To explore the physical properties of the features we find in the guiding coordinate space of the Milky Way, we first select stars associated with these structures in the guiding space and plot their distribution in the physical space. For each guiding space overdensity we select stars that have a guiding radius not further than 200 pc from the mean value for a given azimuthal position. In Fig. B.1, we show the (X, Y) maps of the fraction of these selected stars, for each structure, relative to the total number of stars at the same location. These density maps clearly show that the physical location of the recovered structures spans a very large area from the inner 5 kpc region to the outer disc at 11 kpc. A notable feature is that the amplitude of each structure is about 5 − 12% relative to the total stellar density at a given location.

thumbnail Fig. B.1.

Amplitude of the stellar density structures causing the large-scale overdensities in the Milky Way phase-space in GRV2. Each frame depicts a fraction of stars corresponding to different guiding space features in the entire Gaia DR2 footprint.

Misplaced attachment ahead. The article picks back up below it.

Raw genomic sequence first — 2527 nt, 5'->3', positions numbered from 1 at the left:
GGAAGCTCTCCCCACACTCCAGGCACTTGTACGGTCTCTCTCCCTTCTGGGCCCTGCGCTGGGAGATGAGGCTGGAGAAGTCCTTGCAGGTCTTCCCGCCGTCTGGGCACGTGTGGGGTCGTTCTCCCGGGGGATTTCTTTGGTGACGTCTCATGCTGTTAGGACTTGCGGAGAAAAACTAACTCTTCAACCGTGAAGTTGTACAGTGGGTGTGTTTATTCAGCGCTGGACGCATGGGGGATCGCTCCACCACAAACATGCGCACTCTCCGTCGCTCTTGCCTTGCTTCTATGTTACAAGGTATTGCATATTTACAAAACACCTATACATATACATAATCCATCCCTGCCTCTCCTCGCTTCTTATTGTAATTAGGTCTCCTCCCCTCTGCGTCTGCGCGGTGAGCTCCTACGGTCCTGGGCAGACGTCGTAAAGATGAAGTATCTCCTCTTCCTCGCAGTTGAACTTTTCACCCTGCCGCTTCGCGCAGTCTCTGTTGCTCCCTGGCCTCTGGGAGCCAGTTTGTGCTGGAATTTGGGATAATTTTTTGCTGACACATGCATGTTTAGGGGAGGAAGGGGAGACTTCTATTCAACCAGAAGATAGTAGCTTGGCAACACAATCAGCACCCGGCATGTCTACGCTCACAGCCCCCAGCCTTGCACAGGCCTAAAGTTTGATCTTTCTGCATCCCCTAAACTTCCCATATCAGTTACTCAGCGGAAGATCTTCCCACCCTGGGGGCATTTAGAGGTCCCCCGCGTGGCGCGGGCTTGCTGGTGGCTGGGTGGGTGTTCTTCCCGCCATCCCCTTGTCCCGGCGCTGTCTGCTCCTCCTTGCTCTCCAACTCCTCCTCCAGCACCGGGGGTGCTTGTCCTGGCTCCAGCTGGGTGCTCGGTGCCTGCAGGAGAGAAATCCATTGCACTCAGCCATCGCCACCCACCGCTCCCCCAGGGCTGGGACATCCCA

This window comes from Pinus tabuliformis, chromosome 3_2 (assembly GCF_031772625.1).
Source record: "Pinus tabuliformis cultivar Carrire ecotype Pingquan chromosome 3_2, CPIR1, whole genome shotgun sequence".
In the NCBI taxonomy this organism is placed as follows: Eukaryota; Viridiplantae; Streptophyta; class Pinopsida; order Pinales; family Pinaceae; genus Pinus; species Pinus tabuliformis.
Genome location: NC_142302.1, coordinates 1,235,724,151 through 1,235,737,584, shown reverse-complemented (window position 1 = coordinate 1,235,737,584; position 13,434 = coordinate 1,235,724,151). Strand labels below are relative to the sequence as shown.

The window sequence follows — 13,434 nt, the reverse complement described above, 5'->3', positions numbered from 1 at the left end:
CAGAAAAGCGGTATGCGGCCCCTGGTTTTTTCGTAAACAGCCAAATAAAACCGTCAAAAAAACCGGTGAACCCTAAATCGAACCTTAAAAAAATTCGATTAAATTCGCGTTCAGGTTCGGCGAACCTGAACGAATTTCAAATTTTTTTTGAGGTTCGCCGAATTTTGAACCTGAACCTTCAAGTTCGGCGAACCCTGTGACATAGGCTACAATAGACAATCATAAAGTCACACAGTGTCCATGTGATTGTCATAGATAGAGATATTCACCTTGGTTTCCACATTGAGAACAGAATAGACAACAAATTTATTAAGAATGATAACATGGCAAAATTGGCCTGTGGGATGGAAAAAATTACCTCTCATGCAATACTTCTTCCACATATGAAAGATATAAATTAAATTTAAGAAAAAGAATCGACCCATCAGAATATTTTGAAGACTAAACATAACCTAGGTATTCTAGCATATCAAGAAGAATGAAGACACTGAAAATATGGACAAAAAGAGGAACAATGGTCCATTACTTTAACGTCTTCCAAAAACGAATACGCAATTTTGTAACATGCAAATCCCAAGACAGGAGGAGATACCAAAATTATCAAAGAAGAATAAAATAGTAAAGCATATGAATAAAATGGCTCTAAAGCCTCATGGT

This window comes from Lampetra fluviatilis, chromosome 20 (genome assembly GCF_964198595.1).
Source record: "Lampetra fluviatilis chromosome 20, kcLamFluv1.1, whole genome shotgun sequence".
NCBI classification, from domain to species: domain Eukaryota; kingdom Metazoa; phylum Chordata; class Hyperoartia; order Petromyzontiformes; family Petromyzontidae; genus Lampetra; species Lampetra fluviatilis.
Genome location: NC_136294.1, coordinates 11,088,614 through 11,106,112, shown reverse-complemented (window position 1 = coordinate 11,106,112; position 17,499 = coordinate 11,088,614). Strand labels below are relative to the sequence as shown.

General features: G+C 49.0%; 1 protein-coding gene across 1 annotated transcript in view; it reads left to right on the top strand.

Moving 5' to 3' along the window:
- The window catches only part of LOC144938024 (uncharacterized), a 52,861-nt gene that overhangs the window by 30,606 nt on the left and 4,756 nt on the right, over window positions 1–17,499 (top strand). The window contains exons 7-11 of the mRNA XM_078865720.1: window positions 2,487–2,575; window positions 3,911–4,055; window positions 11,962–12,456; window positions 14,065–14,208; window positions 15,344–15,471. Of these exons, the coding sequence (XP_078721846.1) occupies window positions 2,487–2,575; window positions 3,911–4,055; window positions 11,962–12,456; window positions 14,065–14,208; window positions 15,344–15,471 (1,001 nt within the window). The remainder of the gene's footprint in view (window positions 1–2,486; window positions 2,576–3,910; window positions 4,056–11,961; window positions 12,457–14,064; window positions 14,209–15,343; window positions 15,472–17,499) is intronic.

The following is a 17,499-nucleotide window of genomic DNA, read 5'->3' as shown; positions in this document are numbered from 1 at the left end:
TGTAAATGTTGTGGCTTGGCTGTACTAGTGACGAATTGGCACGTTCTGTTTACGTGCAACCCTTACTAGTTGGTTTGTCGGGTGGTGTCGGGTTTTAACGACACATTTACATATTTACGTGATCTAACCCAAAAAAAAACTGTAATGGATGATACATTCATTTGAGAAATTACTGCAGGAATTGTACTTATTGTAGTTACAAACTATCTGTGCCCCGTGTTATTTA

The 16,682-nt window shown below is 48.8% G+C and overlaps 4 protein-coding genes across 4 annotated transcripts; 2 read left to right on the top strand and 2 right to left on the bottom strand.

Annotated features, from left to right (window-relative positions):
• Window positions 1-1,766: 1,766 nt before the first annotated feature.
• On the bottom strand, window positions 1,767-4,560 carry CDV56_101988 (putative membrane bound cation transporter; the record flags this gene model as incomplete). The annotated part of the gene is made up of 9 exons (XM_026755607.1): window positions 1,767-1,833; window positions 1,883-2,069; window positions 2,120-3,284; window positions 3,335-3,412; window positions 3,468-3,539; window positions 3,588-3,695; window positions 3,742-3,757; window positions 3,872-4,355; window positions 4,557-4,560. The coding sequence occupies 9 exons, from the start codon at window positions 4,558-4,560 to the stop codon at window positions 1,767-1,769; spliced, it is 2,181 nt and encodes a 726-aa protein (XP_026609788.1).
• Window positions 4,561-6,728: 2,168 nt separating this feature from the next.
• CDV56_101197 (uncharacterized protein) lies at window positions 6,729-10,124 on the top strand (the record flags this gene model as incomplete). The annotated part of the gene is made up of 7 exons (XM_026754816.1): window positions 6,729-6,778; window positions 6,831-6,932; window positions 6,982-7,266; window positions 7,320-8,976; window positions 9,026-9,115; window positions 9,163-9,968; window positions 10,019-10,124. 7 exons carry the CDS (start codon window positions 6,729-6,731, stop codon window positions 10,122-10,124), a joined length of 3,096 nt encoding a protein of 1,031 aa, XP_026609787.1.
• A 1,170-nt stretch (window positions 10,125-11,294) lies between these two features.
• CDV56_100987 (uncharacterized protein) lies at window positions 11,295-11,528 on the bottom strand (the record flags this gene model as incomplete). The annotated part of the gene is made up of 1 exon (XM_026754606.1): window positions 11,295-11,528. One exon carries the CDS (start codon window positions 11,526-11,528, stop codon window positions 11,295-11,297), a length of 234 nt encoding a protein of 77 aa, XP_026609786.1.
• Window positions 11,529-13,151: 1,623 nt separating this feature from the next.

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To place all structures in the Galactic plane, we estimate their mean location from Fig. B.1 by using Gaussian fitting. In particular, we fit the density distributions (see Fig. B.1) along the galactocentric radial direction with 1D Gaussian models. The result of this procedure is overplotted in Fig. B.1, where we also show the width of the structures, calculated as the 1σ dispersion in positions along the radial direction. This width slightly varies along the SDS, and for the different structures, changing from 0.5 kpc, for the innermost spirals, up to ≈2 kpc for the Perseus arm beyond the solar vicinity. The thickness may seem significant, but it must be noted that no selection on age has been made, and our sample therefore includes stars with different kinematics, some of them having large epicyclic motions. Large empirical scatter between different tracers of spiral arms has also been found in nearby spiral galaxies (Tamburro et al. 2008; Foyle et al. 2011; Schinnerer et al. 2013) making spiral arms rather wide for stars of different populations.